I just found that I have 4 GB of space in /Documents and Settings/<user name>/Local Settings/temp.
/Documents and Settings/<user name>/Local Settings/temp
Is there any reason why I shouldn't go and delete these?
The location you mentioned is the default location for System Environment Variable "TEMP" or "TMP".
Applications use the TEMP for storing temporary data, data that will be needed for the specific user session & installers use it to extract the data from the compressed installation files.
You can safely delete any files that are not locked. (Locked files are still being used by application for storing user data).
The easiest way will be using CCleaner a freeware to do it for you.
Can I delete this? What are the implications?
You can go ahead with cleaning up of this. There would be few files which are in use by Windows, and you'd error out while trying to delete them.
I'd recommend using a tool like CC Cleaner to clear up.
C:\Documents and Settings\[MyName]\Local Settings\Application Data holds data regarding configuration files, settings, and other data which may/may not be required. I recommend you don't touch this directory.
C:\Documents and Settings\[MyName]\Local Settings\Application Data
Everything in the tempfolder should be ok to delete, some files are probably locked but you can ignore them.
Do NOT touch the "application data" folder. This is where all "good behaving apps" store their data (settings and such)
You may find yourself unable to uninstall some applications that put their .msi packages there. Other than that it's all right to clean up. Better do it right after reboot so that less files there will be in use.
Don't worry about locked files. Just delete all the files you can, and ignore the ones you can't.
I usually create the directory C:\Temp and set it in the environment variables "TEMP" and "TMP" for both the system and the user. That way, it's much easier to survey the accumulated junk. Sometimes I find files in there that I prefer to keep, which is another reason that I don't use CCleaner, etc. to automatically do it for me.
Create another folder with a different name and move the files into the new folder.
I needed this information in the past and ended up deleting most of the files and keeping a couple folders after much research. This is not the same as the Temporary Internet Files. You can delete those any time.
In my folder
C:\Documents and Settings\<username>\Local Settings\Temp
I accidentally find 7174 files using 2.9 GB.
Investigations show that many files are from uninstalled software (for example, DevPartner Studio).
Is this 'normal'? Should it be that way?
Can I safely delete all theses files?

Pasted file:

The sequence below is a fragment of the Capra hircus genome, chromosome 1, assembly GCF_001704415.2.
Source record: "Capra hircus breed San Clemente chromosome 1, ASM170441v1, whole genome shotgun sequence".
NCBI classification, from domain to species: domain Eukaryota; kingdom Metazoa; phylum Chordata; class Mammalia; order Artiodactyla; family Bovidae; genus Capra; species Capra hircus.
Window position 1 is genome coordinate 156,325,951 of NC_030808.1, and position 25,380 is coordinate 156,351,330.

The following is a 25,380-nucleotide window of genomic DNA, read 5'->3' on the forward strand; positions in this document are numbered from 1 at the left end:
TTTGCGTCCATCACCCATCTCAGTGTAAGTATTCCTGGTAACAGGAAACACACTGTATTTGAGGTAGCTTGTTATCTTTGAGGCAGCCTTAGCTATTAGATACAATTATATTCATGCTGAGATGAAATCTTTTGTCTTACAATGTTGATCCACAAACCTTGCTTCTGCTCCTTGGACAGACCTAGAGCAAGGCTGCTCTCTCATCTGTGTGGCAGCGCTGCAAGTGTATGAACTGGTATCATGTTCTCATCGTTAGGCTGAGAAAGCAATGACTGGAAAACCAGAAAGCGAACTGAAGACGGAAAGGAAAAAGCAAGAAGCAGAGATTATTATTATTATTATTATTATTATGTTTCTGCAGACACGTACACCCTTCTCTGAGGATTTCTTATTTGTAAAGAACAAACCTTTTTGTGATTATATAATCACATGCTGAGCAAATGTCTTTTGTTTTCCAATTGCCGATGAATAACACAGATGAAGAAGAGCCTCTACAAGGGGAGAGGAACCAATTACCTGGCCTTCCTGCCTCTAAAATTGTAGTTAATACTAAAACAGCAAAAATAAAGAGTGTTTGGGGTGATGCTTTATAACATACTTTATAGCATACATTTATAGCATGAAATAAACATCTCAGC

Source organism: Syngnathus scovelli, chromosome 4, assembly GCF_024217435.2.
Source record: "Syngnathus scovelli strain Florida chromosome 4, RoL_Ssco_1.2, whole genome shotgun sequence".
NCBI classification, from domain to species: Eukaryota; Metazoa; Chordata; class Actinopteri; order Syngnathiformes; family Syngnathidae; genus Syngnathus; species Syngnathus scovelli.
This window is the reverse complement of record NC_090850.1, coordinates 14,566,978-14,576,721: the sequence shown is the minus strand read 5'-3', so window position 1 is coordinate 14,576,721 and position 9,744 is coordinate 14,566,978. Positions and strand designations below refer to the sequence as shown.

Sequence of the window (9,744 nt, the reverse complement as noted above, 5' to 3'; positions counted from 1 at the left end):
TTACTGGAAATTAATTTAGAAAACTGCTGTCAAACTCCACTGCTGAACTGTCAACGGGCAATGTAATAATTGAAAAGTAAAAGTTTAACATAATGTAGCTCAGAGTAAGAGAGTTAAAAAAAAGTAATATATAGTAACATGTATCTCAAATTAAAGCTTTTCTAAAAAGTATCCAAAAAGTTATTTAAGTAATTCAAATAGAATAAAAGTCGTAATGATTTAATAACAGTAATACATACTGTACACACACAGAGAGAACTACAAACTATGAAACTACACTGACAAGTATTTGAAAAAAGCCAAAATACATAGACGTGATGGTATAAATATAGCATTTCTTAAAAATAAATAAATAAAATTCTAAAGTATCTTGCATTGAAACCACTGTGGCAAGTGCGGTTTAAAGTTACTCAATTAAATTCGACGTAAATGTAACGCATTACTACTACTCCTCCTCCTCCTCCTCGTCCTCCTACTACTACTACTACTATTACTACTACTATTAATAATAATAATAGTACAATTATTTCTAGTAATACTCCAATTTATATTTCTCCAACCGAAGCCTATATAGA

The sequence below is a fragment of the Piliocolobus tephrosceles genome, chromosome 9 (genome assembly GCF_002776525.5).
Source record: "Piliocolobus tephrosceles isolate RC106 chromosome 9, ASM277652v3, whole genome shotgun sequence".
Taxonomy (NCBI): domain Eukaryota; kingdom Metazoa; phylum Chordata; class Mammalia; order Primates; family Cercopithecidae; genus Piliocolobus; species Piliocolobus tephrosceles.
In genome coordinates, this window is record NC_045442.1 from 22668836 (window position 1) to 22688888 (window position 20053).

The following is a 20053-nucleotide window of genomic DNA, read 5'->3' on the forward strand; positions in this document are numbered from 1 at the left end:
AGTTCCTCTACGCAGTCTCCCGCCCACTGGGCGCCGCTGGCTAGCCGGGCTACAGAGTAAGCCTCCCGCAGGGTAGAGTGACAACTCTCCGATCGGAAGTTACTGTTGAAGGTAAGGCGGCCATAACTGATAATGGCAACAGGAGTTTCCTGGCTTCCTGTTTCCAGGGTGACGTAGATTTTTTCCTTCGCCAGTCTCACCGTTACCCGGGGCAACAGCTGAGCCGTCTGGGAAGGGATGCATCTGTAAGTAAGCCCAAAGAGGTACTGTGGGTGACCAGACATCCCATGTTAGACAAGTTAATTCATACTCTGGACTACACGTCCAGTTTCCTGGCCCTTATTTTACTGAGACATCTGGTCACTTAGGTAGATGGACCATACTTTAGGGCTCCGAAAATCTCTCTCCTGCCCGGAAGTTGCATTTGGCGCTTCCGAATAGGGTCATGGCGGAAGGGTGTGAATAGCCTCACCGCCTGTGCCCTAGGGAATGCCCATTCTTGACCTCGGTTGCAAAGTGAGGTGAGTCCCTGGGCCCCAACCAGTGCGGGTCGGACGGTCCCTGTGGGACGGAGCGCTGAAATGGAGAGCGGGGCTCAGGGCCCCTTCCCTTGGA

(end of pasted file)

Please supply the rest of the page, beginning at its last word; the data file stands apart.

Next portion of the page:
This machine is one year old. I installed some software on it, but I use VMs for test installations.
The temp folder is for temporary things. If the files are in use your delete of them will fail. If they are not in use, then delete them.
I've been deleting the temp folder contents since the days of Windows 95 with no ill-effects, in fact back then I used to be a domain admin and I had it set up so that the domain logon script would erase the temp folder every day when a user logged in.
The reason for the accumulation of junk is that there are many, many badly written / badly behaved programs that don't do a good enough job of cleaning up their crap.
Delete away. Remember to use SHIFT-DELETE key when deleting so they are really deleted instead of going to the recycle bin.
(It used to be the case the MS Word in particular was a bit sensitive to the number of temp files kicking around and would run slower and with less stability. That's probably no longer the case with more modern versions, but was one of the reasons I used to religiously clean out the temp folder.)
It's a temp folder; if applications are closed and there are no open file handles on the files, it should be save to erase them. I normally just cut and paste them to a temporary holding area for a bit and if nothing errors, crashes or complains delete them en mass.
Is it normal? It's not too unusual. Depends on the applications sticking thing there and how well written they are at cleaning up after themselves. Other times you have applications crashing that leave crap behind and don't check for old temp files at startup to clean up again. Cruft collects. Hard disk space whittles away.
Personal advice; move them to a temporary folder of your own making, if nothing happens after a day or two, delete them completely.
I use CLEANMGR.EXE to clean stuff like this.
On Windows 7, the personal temp folder has moved to C:\Users\%username%\AppData\Local\Temp\* and suffers the same indignities as all previous versions.
Sort by date, remove all folders older than 3 days, remove all files older than 3 days.